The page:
An Inside Look at Cuba’s Constant Struggle for Clean Water


In one hand Manuel Reyes Estrada carried a type and a pencil, within the different a bucket stuffed with small fish and a plastic Bucanero beer cup. “It is like this,” he mentioned. “We, the well being brigade staff, are solely allowed to put in writing with pencils.” His superiors, he defined, use pens. In the afternoon, the superiors go to the homes the place the well being brigade staff have labored earlier within the day — “to examine if now we have performed our work nicely.”

Manuel stopped for a second on the unpaved street within the Cuban metropolis of Holguín to fill in the home numbers on his in any other case empty type. He swept the sweat away from his face.

Every day in cities throughout Cuba, an unlimited array of employees — from inspectors and fumigators to truck drivers and pipe layers — takes to the streets in a coordinated effort to offer clear water to their fellow residents.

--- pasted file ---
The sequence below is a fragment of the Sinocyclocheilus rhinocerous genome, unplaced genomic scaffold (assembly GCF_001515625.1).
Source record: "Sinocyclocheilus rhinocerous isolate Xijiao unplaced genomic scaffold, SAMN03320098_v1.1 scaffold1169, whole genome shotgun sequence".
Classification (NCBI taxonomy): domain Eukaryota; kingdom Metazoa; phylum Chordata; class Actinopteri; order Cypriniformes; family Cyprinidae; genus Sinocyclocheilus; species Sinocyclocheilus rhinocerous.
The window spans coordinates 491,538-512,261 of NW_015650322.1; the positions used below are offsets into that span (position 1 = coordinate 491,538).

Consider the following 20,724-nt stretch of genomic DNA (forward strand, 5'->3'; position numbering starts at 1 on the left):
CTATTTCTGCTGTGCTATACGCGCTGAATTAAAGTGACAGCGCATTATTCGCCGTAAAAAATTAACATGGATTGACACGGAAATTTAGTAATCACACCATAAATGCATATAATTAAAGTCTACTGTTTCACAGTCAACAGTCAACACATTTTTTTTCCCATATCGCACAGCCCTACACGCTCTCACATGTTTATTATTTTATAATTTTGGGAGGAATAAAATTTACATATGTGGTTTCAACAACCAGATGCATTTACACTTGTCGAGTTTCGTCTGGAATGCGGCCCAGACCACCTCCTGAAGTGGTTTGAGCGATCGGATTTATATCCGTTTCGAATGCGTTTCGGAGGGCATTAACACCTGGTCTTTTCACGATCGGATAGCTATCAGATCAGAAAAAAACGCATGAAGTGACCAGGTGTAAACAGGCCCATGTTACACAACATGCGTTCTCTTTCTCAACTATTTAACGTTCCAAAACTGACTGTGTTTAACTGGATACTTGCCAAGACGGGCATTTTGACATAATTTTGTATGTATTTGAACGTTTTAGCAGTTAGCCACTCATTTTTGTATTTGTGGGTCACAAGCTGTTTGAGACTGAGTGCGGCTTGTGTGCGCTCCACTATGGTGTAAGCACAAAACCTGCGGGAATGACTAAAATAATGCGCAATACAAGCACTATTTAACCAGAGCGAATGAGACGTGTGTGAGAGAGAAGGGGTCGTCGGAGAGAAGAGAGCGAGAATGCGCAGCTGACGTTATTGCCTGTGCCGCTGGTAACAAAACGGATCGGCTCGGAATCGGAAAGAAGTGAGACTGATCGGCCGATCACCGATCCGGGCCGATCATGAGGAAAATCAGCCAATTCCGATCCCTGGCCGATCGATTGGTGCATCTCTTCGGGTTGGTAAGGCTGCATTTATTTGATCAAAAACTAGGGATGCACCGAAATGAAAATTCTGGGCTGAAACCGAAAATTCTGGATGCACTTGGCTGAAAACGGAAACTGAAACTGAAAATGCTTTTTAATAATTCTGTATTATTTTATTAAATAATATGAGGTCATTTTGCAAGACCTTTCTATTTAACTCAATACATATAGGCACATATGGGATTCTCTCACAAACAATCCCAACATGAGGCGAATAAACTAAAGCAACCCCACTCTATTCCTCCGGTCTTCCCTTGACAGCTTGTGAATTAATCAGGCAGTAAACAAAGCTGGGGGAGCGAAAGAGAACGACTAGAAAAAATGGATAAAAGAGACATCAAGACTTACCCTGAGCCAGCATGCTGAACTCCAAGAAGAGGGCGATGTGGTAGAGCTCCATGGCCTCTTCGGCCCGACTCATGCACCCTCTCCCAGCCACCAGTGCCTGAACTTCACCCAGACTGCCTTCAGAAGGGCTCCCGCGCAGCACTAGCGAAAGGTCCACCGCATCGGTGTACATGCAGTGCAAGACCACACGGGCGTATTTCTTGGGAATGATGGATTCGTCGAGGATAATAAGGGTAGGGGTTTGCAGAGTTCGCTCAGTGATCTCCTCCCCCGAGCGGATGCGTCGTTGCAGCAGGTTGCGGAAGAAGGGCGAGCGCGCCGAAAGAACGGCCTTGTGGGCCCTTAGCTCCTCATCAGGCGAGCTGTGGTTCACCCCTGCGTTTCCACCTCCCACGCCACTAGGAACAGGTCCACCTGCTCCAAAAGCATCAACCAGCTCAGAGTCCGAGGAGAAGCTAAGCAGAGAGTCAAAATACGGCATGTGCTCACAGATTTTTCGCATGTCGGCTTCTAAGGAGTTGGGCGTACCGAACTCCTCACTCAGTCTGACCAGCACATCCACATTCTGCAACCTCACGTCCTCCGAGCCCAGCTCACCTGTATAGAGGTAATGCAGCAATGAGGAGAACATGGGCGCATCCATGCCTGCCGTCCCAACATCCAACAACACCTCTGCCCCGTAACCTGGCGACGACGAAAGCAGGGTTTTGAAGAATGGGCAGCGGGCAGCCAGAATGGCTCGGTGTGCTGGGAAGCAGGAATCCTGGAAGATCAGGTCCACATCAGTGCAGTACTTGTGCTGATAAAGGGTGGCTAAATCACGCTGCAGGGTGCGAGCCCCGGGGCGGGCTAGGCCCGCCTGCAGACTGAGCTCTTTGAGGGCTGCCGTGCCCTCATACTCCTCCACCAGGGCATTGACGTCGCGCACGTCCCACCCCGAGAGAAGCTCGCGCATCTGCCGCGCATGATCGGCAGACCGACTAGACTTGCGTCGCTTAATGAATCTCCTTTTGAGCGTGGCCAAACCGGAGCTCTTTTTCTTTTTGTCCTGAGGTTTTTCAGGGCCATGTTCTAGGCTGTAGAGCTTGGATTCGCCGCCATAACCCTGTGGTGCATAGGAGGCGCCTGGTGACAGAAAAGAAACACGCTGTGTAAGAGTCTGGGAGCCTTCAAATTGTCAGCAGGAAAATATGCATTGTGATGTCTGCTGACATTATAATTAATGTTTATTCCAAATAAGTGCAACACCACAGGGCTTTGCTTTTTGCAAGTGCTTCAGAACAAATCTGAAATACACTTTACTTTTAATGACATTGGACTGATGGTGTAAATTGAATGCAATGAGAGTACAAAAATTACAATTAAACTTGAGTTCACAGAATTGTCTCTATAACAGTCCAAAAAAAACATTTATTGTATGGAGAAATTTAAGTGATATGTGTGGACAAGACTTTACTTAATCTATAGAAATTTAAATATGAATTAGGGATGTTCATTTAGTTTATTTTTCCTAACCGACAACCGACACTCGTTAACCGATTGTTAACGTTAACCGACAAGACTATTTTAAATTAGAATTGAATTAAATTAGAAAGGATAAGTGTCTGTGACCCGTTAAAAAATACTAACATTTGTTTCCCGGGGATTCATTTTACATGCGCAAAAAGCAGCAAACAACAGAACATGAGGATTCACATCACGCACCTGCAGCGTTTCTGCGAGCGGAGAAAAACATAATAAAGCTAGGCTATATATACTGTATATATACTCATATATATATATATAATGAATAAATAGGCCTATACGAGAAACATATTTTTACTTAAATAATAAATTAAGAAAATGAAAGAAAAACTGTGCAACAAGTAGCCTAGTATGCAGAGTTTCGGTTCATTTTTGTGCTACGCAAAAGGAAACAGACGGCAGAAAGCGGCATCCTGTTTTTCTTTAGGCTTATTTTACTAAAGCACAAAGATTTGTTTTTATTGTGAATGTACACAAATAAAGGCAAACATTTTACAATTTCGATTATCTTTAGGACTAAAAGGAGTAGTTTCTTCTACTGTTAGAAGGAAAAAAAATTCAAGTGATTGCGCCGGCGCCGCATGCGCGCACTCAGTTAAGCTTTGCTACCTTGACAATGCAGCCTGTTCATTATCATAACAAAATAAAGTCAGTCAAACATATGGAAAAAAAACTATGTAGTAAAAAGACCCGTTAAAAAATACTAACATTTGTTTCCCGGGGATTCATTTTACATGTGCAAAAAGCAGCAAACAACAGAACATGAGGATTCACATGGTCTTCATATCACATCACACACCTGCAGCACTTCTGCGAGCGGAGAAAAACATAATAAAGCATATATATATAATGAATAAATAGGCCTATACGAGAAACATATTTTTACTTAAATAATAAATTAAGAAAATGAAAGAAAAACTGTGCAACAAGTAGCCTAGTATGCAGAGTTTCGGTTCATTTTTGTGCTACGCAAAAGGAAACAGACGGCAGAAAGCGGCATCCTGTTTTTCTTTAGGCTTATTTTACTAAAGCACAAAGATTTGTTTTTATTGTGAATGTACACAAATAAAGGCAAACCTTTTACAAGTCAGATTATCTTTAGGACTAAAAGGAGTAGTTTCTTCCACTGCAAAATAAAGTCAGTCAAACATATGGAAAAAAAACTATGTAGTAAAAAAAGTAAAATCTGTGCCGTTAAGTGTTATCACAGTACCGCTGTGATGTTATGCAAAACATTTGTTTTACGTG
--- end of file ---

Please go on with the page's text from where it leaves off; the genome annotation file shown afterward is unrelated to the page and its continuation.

Among different obligations, the well being employees conduct exhaustive inspections of rooftop water tanks, making certain that the water is clear and freed from mosquito larvae, thereby serving to to stop the transmission of tropical illnesses comparable to dengue, chikungunya and Zika.

The efforts are a part of an analog, labor-intensive answer in a largely nondigital society.

A good portion of Cuba’s accessible ingesting water is misplaced by means of its leaky and antiquated pipelines — greater than 50 %, by some estimates.